This correspondent saw police let the pro-government marchers approach the Kifaya demonstrators. The police then pulled back from the building, apparently to give the attackers more space to fit in front of the staircase. As the pro-Mubarak marchers gathered for a charge, the Kifaya demonstrators chanted, "Here come the thugs" and "Twenty pounds, twenty pounds," the price they said such provocateurs would receive from the NDP. Twenty Egyptian pounds is the equivalent of about $3.50.
Finally, the pro-government marchers charged up the staircase. Whenever a Kifaya activist was pointed out, young men would grab him and pummel him to the ground. Eventually, Kifaya protesters were driven into the building. Some women escaped out a side exit, but a group of young men set upon Rabaab Mahdy, a political science professor at Cairo University, who had led some of the anti-Mubarak chants and who stayed behind at the entrance to the building's garage.
The men pressed Mahdy against the shields of riot police, who refused to either move or help her. The assailants slapped and punched her until she slumped to the pavement. Some of her attackers appeared as young as 20.
"They put their hands in every conceivable place. I was basically sexually abused," she said later in an interview. Mahdy escaped when plainclothes officers intervened and pushed her through the police cordon.
In the middle of the violence, Magdi Allam, an NDP official who led marchers to the syndicate site, justified the counterdemonstration. "We cannot accept that the international media consider Kifaya as representative of the Egyptian street. We have the right to demonstrate in the same place."
One of the pro-Mubarak organizers, Sameh Wekin, said his men were not responsible for hitting women. "We are decent people," he said. On the other hand, he said, men were fair game. "We hit the rude ones," Wekin said. Most of the injuries appeared to be bruises, cuts and bleeding lips.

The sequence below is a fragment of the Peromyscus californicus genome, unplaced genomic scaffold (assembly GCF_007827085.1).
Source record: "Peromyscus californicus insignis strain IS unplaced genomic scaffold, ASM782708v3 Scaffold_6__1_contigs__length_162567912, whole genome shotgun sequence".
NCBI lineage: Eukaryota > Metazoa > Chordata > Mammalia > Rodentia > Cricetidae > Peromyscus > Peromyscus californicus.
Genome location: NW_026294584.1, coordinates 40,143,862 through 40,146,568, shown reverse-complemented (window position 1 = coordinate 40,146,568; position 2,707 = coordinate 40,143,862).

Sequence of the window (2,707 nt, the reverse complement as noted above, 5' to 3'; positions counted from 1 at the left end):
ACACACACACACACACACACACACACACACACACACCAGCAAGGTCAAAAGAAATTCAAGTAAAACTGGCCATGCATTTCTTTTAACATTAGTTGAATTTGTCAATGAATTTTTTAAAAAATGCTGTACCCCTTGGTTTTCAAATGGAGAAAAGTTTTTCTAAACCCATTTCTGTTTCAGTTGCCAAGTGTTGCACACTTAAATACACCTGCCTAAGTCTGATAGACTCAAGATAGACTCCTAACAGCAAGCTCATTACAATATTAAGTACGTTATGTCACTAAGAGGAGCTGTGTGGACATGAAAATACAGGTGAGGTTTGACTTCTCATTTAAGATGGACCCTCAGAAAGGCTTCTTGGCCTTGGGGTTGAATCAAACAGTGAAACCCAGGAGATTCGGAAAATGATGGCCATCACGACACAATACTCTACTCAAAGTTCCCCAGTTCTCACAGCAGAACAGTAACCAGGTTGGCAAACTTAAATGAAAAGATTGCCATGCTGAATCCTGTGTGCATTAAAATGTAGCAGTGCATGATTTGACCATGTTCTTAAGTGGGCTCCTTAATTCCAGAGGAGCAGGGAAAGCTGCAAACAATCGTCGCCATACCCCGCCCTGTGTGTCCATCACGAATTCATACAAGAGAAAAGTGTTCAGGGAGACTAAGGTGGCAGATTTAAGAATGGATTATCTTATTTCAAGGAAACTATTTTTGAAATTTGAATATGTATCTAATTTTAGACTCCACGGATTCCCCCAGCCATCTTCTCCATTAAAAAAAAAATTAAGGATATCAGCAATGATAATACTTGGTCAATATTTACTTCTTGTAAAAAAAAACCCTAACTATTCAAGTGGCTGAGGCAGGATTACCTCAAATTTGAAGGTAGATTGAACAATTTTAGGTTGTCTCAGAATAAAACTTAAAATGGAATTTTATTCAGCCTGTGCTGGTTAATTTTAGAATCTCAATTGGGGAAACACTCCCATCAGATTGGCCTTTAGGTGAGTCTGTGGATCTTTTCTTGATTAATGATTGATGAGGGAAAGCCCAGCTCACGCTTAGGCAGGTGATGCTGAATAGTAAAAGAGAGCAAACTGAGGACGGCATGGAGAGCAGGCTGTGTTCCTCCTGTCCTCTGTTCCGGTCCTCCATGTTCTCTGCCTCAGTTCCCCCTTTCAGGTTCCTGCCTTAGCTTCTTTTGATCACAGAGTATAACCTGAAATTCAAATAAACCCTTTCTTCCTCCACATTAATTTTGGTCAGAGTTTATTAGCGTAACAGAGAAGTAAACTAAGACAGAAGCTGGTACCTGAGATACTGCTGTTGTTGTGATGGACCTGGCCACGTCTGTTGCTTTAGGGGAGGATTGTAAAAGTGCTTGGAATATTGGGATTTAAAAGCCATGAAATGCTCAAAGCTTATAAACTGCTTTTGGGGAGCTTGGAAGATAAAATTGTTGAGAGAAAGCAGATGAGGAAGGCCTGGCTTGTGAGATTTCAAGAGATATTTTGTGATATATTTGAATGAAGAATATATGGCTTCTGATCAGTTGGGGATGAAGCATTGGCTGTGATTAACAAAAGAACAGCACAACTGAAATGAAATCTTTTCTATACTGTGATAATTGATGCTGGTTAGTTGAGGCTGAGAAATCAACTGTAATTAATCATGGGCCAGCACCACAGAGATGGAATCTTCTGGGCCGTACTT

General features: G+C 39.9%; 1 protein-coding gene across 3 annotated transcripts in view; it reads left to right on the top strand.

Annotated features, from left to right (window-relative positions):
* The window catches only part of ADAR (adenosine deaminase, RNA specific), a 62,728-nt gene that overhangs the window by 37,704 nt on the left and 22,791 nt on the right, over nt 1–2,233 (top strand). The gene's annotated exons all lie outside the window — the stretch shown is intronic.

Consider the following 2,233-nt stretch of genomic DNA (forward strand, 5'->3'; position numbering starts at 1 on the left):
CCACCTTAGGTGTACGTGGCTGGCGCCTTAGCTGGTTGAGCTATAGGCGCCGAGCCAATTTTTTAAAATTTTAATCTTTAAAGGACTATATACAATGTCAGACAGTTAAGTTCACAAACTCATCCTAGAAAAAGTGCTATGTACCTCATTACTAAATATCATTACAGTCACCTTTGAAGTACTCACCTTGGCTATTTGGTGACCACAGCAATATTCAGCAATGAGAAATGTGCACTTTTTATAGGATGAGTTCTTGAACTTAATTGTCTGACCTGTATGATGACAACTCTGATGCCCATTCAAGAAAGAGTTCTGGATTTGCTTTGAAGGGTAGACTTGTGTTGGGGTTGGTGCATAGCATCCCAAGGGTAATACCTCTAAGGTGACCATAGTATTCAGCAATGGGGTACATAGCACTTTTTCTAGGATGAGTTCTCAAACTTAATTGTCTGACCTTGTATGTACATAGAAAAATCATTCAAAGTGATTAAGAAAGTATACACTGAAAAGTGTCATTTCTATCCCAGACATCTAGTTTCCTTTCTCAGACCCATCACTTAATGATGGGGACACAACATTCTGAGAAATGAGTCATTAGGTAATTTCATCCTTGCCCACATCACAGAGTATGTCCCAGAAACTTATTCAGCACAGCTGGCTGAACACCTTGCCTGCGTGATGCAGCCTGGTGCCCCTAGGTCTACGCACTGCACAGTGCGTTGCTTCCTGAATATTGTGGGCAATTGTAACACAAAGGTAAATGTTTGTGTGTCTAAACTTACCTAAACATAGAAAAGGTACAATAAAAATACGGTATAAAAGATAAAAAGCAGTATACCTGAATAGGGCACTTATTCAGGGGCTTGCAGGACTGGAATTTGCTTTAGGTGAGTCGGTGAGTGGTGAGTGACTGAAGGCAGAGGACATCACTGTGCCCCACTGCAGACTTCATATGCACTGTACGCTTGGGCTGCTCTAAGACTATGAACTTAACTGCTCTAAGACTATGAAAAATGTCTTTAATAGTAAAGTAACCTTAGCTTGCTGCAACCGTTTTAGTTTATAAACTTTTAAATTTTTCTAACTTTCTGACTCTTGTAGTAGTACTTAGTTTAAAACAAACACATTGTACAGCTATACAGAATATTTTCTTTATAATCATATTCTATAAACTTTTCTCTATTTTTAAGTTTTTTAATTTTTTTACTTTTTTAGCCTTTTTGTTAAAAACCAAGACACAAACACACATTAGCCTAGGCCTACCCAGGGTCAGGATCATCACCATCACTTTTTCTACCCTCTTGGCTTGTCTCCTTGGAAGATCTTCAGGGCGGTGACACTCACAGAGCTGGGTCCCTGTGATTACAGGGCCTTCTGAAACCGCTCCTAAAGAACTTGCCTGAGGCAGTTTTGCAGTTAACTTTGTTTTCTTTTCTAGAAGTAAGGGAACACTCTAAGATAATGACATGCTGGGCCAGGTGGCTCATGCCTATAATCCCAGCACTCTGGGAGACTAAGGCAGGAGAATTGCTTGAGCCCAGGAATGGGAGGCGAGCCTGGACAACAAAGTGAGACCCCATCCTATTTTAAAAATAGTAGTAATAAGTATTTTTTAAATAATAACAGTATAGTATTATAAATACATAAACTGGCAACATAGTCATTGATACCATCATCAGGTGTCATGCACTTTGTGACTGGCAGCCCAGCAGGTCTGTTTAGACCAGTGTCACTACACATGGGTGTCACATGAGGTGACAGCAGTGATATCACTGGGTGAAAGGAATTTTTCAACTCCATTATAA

Earlier in the day, another Kifaya demonstration was besieged near the downtown monument to Saad Pasha Zaghlul, a 20th-century Egyptian independence hero, and the scene was much the same as at the journalists' union. Riot police confined the Kifaya demonstrators to a space against a building and then permitted the pro-Mubarak crowd to launch an assault. This correspondent saw Kifaya activists hauled away one by one and beaten. One cluster of six Kifaya activists ran and took refuge in the Said Iman pharmacy.
The police stood behind the pursuers while they chanted, "Come out, you cowards."
Plainclothes security agents escorted the six away. But some in the mob pursued Iman Ouf, who works for the Development Support Center, a nongovernmental agency. Boys hit her with sticks until she fainted. She awoke surrounded by old women from the neighborhood who trundled her to a taxi and safety. "I didn't know where I was. Who were these people attacking us?" she asked during an interview at the Lawyers Committee for Human Rights, a watchdog group.
Associated Press reporter Sarah El Deeb reported seeing one woman trying to leave a building and being pounced upon by Mubarak loyalists, who punched her, pummeled her with batons and tore her clothes. As police looked on, she screamed, then vomited and fainted, El Deeb reported.
At another clash in Cairo, El Deeb reported seeing a group of mostly female demonstrators beaten, groped, pressed into a security cordon and verbally harassed by plainclothes security agents. El Deeb was grabbed and pulled by the hair.
By about 6 p.m., the riot police and the NDP contingent abandoned the Journalists' Syndicate building. The men who had done the beating were transported away in the same big metal vans used by the riot police.
Secretary of State Condoleezza Rice, asked about the violence in an interview with Agence France-Presse, said, "I've not seen the reports that you're talking about today." She added, "We have said to the Egyptians that this process needs to be as open and as forward-leaning as possible, because political reform is a necessity for Egypt. Now, they are taking steps forward. Not everything moves at the same speed, and there are going to be different speeds in the Middle East."